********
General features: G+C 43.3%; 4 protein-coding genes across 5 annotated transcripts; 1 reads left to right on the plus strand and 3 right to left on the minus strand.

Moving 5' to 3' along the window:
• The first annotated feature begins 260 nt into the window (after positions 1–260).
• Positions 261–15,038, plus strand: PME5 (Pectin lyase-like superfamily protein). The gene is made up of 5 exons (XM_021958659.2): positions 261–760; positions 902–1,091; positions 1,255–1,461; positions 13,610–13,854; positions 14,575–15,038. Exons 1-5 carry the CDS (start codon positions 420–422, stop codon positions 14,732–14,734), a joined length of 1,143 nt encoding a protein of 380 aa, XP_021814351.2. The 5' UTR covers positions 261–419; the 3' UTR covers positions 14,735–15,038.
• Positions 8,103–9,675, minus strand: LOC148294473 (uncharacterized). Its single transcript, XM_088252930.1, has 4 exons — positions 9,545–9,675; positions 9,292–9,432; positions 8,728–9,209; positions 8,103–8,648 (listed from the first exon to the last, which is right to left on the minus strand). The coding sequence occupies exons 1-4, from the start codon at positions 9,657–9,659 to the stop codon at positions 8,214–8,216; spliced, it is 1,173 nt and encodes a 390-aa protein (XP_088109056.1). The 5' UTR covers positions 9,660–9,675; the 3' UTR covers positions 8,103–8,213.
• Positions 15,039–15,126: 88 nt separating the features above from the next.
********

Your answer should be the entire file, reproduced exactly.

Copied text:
General features: G+C 43.3%; 4 protein-coding genes across 5 annotated transcripts; 1 reads left to right on the plus strand and 3 right to left on the minus strand.

Moving 5' to 3' along the window:
• The first annotated feature begins 260 nt into the window (after positions 1–260).
• Positions 261–15,038, plus strand: PME5 (Pectin lyase-like superfamily protein). The gene is made up of 5 exons (XM_021958659.2): positions 261–760; positions 902–1,091; positions 1,255–1,461; positions 13,610–13,854; positions 14,575–15,038. Exons 1-5 carry the CDS (start codon positions 420–422, stop codon positions 14,732–14,734), a joined length of 1,143 nt encoding a protein of 380 aa, XP_021814351.2. The 5' UTR covers positions 261–419; the 3' UTR covers positions 14,735–15,038.
• Positions 8,103–9,675, minus strand: LOC148294473 (uncharacterized). Its single transcript, XM_088252930.1, has 4 exons — positions 9,545–9,675; positions 9,292–9,432; positions 8,728–9,209; positions 8,103–8,648 (listed from the first exon to the last, which is right to left on the minus strand). The coding sequence occupies exons 1-4, from the start codon at positions 9,657–9,659 to the stop codon at positions 8,214–8,216; spliced, it is 1,173 nt and encodes a 390-aa protein (XP_088109056.1). The 5' UTR covers positions 9,660–9,675; the 3' UTR covers positions 8,103–8,213.
• Positions 15,039–15,126: 88 nt separating the features above from the next.